Vulnerable Places, Vulnerable People

Vulnerable Places, Vulnerable People

Trade Liberalization, Rural Poverty and the Environment

Edited by Jonathan A. Cook, Owen Cylke, Donald F. Larson, John D. Nash and Pamela Stedman-Edwards

While some argue that trade liberalization has raised incomes and led to environmental protection in developing countries, others claim that it generates neither poverty reduction nor sustainability. The detailed case studies in this book demonstrate that neither interpretation is universally correct, given how much depends on specific policies and institutions that determine ‘on-the-ground’ outcomes. Drawing on research from six countries around the developing world, the book also presents the unique perspectives of researchers at both the world’s largest development organization (The World Bank) and the world’s largest conservation organization (World Wildlife Fund) on the debate over trade liberalization and its effects on poverty and the environment.

Chapter 10: Beyond Trade: Economic Transition in the Globalization Era and Prospects for Poverty and Environment

Bruno Losch

Subjects: development studies, development economics, economics and finance, development economics, environmental economics, environment, environmental economics, environmental geography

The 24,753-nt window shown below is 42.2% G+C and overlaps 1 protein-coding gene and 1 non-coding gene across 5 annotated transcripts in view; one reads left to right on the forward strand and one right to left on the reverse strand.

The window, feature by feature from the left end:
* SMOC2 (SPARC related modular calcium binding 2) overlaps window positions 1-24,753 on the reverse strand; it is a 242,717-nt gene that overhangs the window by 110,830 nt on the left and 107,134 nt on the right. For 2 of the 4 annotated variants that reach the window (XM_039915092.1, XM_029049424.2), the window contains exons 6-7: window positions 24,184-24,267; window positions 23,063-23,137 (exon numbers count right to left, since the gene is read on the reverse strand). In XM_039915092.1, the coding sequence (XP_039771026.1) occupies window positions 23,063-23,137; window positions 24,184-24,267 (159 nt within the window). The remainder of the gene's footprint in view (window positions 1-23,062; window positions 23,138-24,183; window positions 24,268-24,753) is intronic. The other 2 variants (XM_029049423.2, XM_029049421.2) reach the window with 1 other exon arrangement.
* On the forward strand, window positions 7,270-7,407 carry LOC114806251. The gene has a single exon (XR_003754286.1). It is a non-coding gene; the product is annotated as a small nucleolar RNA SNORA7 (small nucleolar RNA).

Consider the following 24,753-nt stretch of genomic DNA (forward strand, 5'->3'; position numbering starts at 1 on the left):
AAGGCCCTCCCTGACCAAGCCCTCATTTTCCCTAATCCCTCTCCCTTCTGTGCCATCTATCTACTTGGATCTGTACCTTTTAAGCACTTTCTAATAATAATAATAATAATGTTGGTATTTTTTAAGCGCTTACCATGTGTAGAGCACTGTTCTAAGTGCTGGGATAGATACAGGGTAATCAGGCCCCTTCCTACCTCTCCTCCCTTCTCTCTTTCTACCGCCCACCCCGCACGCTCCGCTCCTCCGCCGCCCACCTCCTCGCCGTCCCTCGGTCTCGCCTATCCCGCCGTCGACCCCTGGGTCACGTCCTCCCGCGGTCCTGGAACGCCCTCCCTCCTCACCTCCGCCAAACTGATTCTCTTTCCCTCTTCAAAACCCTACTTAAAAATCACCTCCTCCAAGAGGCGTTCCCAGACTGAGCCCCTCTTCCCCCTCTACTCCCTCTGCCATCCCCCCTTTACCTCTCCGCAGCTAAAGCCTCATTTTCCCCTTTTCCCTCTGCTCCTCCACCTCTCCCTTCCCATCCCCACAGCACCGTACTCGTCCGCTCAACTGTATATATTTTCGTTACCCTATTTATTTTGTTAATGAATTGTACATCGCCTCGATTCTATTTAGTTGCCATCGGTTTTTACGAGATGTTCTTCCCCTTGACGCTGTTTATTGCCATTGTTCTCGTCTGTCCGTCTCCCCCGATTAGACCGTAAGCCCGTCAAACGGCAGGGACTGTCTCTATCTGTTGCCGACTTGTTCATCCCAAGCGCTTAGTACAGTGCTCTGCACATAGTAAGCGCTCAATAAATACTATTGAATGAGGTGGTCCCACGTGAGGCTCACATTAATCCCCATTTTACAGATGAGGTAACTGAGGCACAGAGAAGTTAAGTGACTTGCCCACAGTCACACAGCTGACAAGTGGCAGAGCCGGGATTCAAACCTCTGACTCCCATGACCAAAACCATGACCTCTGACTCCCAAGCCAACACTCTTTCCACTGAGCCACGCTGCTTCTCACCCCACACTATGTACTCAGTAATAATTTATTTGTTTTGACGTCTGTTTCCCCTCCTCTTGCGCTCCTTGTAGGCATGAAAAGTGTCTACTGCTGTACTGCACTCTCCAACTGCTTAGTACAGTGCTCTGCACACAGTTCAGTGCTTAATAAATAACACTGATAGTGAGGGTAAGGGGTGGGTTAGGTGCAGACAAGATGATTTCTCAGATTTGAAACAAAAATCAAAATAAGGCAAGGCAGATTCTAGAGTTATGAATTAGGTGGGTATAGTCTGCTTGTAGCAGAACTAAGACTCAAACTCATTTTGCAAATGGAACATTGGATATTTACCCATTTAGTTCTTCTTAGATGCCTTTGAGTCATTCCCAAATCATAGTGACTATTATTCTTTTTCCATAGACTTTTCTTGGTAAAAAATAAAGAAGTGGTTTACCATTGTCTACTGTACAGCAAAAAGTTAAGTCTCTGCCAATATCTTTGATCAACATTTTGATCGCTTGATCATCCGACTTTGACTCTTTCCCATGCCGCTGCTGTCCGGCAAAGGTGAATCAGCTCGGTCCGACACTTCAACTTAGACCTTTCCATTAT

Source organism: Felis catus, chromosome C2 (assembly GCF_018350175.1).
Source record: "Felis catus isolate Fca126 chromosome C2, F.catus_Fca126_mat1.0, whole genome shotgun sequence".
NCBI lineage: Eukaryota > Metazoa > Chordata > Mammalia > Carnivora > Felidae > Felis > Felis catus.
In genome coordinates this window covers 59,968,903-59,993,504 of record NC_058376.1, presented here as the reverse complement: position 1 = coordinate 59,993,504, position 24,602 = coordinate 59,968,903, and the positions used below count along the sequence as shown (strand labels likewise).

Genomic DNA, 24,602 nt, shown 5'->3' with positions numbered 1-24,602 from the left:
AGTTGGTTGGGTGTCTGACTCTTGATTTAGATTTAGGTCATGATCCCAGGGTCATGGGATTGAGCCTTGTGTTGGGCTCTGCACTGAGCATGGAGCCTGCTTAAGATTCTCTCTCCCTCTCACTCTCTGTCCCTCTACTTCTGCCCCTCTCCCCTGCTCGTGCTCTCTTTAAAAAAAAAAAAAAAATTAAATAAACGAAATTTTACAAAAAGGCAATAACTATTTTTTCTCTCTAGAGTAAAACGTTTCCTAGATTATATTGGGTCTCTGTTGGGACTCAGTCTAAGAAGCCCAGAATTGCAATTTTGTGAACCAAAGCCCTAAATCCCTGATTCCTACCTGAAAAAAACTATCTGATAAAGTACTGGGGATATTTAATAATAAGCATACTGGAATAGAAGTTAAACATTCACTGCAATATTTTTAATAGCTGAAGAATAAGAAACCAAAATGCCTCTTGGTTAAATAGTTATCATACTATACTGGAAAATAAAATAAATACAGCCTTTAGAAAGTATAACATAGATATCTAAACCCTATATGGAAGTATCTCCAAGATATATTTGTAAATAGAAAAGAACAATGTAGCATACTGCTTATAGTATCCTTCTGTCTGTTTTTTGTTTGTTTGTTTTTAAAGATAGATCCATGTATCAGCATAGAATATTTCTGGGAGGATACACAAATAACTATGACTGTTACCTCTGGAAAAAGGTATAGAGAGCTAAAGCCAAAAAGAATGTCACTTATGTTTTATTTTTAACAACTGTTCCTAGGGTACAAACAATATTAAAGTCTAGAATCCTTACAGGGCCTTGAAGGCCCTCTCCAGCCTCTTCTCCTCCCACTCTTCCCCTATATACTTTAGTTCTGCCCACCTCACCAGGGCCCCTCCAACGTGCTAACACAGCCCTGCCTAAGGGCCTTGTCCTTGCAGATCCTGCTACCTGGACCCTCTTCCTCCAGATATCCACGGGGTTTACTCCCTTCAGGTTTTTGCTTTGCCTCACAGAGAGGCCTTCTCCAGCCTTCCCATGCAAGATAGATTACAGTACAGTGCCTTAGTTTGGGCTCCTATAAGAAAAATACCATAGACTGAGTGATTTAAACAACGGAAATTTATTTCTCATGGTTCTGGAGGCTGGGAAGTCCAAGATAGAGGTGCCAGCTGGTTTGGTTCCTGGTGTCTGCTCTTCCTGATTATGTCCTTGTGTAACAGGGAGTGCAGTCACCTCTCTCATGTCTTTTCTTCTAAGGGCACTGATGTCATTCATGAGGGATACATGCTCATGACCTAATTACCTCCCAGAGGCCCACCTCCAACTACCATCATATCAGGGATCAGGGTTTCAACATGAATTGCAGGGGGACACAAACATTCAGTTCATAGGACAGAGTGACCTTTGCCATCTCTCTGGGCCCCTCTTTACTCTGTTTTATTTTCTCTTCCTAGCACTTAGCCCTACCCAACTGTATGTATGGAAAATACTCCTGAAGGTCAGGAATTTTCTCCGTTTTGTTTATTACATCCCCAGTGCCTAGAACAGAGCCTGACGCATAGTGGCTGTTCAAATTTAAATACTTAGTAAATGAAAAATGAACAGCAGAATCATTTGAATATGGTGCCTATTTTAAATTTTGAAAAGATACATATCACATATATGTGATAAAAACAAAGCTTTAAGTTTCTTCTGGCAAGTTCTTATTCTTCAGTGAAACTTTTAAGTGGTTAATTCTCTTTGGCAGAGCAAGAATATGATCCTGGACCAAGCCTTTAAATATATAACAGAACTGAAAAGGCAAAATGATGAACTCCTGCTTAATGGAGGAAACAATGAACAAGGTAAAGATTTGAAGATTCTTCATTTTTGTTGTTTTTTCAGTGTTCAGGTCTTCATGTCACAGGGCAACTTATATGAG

1 Bruno Losch When WWF and the World Bank decided to join together in 2003 to investigate linkages between trade, rural poverty and the environment, the main objective was to improve the understanding of the complex relationships between these three issues and to throw light on vulnerable places and people facing the consequences of trade liberalization. The project was logically shaped by an international debate that was deeply focused on the trade issue. At that time, a successful ministerial meeting in Cancún was expected to show some progress in the WTO Doha Round that had begun in 2001. The so-called Doha “development round” emphasized the potential contribution of trade liberalization to poverty reduction; it was a direct reply to WTO critics echoing both ideological positions and national interests, dramatically expressed by the Seattle ministerial meeting protests in 1999, and also a more indirect response to the tragic events of September 2001. However, Cancún was a failure, as was the Hong Kong ministerial (2005), and three years later, in 2008, additional attempts to conclude the Doha Round were unsuccessful. Nevertheless, since then, the international debate has clearly evolved. The trade issue itself has faded in importance, notably because estimates of the gains from trade liberalization have been reduced and also because these estimates have provided a more nuanced view of the potential winners and losers, with many developing countries (particularly the least developed economies) in the second group. Discussions progressively shifted to the implementation of bilateral or regional free...

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